Disney dominated at the movie theater this weekend.The company’s remake of “The Lion King,” directed by Jon Favreau, raked in a record-breaking $185 million at the North American box office, and an early global total of $531 million.That earns the movie the position of biggest domestic launch ever for a PG film, and the ninth biggest launch for any movie. It also tops the final “Harry Potter” movie, which took in $169.2 million during its opening weekend, for a July title.Overseas, “The Lion King” earned a $269.4 million this weekend, largely the result of a strong showing in Russia, Australia, and the entire Latin America region.The overall foreign total of $346 includes $97.5 million from China, where it actually debuted early last weekend.Although the film opened to lukewarm reviews, ticket buyers awarded it an “A” on CinemaScore.The movie’s star-studded voice cast features Donald Glover serving as the voice of Simba and Beyoncé Knowles-Carter as Nala, with Seth Rogen, Alfre Woodard, Chiwetel Ejiofor, Billy Eichner, John Kani and John Oliver playing other characters from the 1994 original. In addition, James Earl Jones reprises his original role as Mufasa.Favreau is also known for directing Disney’s remake of “The Jungle Book.”
Two Florida men are facing felony charges for allegedly trying to get a captured alligator drunk.Timothy Kepke, 27, of Hobe Sound and Noah Osborne, 22, of Stuart were arrested Oct. 3 and charged with unlawfully taking an alligator.The Florida Fish and Wildlife Conservation Commission (FFWCC) reportedly received a complaint in August about Kepke holding an alligator.An alleged video showed Kepke antagonizing the alligator to bite his arm by forcibly feeding it beer, and the reptile reacting in an aggressive manner.Martin County Officers say they went to the suspect’s home on Sept. 17, who identified himself as the person in the video.Kepke told officers Osborne caught the reptile with his bare hands in Palm City on Aug. 26 but later released the gator alive.Kepke also told officers he had had a couple of beers but wasn’t drunk when the incident happened.He listed a female witness who reportedly confirmed the events to police, adding that she believed the alligator bit Kepke because of his actions.The two suspects were taken to the Martin County Jail, where they were later released on bond.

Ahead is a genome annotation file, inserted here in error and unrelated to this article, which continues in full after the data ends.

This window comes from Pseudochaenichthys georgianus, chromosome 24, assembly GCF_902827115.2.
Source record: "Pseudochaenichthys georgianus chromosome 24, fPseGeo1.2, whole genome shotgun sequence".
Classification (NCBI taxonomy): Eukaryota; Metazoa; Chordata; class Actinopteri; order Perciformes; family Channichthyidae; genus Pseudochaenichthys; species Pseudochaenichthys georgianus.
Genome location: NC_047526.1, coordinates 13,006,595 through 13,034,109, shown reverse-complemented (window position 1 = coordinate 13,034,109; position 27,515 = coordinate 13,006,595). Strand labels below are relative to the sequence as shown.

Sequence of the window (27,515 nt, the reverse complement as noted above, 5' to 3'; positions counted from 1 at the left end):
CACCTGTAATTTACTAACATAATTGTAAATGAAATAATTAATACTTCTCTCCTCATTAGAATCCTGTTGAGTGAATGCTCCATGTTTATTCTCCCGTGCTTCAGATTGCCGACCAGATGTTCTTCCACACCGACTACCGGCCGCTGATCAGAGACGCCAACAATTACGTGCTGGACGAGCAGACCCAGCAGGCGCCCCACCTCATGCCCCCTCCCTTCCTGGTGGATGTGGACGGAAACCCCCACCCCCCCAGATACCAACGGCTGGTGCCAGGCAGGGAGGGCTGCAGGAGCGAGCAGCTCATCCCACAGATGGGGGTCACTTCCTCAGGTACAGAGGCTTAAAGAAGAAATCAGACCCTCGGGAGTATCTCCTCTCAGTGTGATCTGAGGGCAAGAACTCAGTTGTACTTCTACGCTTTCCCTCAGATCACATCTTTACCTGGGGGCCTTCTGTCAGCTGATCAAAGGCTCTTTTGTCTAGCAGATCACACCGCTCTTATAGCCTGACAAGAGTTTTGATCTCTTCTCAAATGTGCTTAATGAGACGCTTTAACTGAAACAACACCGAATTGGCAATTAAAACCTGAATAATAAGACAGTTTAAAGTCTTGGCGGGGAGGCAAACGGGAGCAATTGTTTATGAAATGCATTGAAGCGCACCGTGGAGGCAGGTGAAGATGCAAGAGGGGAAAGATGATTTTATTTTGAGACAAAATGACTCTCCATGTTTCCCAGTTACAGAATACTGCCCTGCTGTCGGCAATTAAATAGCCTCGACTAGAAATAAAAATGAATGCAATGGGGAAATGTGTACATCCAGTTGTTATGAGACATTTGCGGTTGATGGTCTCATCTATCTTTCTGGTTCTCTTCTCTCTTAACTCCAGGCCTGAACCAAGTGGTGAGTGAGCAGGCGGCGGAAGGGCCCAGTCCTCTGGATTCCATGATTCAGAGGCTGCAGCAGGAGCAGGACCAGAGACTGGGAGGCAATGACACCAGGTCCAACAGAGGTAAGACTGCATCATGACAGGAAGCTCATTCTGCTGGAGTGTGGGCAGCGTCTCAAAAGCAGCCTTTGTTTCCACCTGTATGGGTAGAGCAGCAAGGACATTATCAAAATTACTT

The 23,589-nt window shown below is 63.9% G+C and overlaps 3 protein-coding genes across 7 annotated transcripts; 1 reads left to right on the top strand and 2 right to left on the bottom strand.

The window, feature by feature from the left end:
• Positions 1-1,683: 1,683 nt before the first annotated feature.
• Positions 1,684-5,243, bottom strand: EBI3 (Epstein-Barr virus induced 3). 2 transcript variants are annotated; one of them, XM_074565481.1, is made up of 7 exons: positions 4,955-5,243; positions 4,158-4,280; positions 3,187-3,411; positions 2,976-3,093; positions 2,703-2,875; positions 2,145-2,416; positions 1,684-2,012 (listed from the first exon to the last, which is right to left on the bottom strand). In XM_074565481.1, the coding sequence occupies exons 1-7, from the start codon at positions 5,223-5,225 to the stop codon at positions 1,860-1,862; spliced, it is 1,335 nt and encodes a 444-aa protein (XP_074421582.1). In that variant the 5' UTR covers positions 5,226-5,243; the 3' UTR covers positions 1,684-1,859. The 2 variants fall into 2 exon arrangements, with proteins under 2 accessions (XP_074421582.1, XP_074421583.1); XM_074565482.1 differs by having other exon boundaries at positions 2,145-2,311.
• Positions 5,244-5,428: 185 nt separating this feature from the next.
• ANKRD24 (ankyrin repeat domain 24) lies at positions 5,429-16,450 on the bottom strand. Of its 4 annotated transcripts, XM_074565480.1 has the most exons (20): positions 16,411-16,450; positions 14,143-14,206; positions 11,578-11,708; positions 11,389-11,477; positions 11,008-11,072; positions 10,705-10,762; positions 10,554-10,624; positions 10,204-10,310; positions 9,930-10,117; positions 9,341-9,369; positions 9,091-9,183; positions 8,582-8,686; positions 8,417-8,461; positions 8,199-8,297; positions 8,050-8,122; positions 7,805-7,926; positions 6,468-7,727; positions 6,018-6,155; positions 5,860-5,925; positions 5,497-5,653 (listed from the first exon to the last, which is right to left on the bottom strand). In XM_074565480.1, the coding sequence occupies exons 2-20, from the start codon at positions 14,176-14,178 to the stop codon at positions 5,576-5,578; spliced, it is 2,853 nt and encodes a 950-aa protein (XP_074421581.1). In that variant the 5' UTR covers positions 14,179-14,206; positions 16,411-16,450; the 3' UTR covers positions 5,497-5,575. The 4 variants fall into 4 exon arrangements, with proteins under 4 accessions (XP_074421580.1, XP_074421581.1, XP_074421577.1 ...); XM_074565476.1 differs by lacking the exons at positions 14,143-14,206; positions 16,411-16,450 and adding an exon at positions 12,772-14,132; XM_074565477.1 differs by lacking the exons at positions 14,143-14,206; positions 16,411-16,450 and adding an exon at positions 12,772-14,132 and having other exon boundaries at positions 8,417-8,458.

PORT OF SPAIN, Trinidad (CMC) – Trinidad and Tobago retained their Regional Under-17 title after all three final-round matches were abandoned because of heavy rain from the passage of tropical storm Don here yesterday.The hosts ended on 19.8 points with Barbados second on 16 and Windward Islands third on 14.7. Leeward Islands finished narrowly ahead of Guyana (13.3) with 13.4 while Jamaica were bottom on 1.3 after sustaining four defeats in their five matches.Playing at the National Cricket Centre, T&T limited Leewards to 214 all out off 47.3 overs, before the rains arrived and ruined any chance of a reply.Demari Benta, batting at number seven, top-scored with 47 while opener Uri Smith got 27 and captain Elroy Francis, 26.There were two key partnerships during the innings with Smith adding 48 for the first wicket with Shaquan Pemberton (24) and Francis and Paul Miller (18) posting another 44 for the fifth wicket.When Leewards slumped from 128 for four to 148 for seven, Benta then shepherded the innings, striking seven fours in a 60-ball knock.Off-spinner Avinash Mahabirsingh was the best bowler with three for 48 from his 10 overs.At Gilbert Park, Barbados dismissed Guyana for 149 off their 50 overs before rain also prevented them from starting their reply.Opener Sachin Singh top-scored with 29 while Kevin Christian and Kevlon Anderson both chipped in with 25.Anderson and Singh put on 41 for the third wicket before Christian and Ashmead Nedd (23) added 35 for the fifth wicket but Guyana lost their last six wickets for just 23 runs.Fast bowler Matthew Forde led the Barbados attack with four 34 while fellow new-ball seamer Ramon Simmonds claimed three for 44.In the other game at the Brian Lara Cricket Academy, opener Kirk McKenzie struck a stroke-filled 81 off 60 balls as Jamaica reached 186 for seven off 48 overs against Windward Islands before the game was abandoned.McKenzie counted 14 fours and two sixes, dominating a 53-run third-wicket stand with Geordae Seymour (9) and a 44-run, third-wicket partnership with Jerome Johnson who was unbeaten on a patient 40.Off-spinner Garvin Serieux was the leading bowler with three for 33.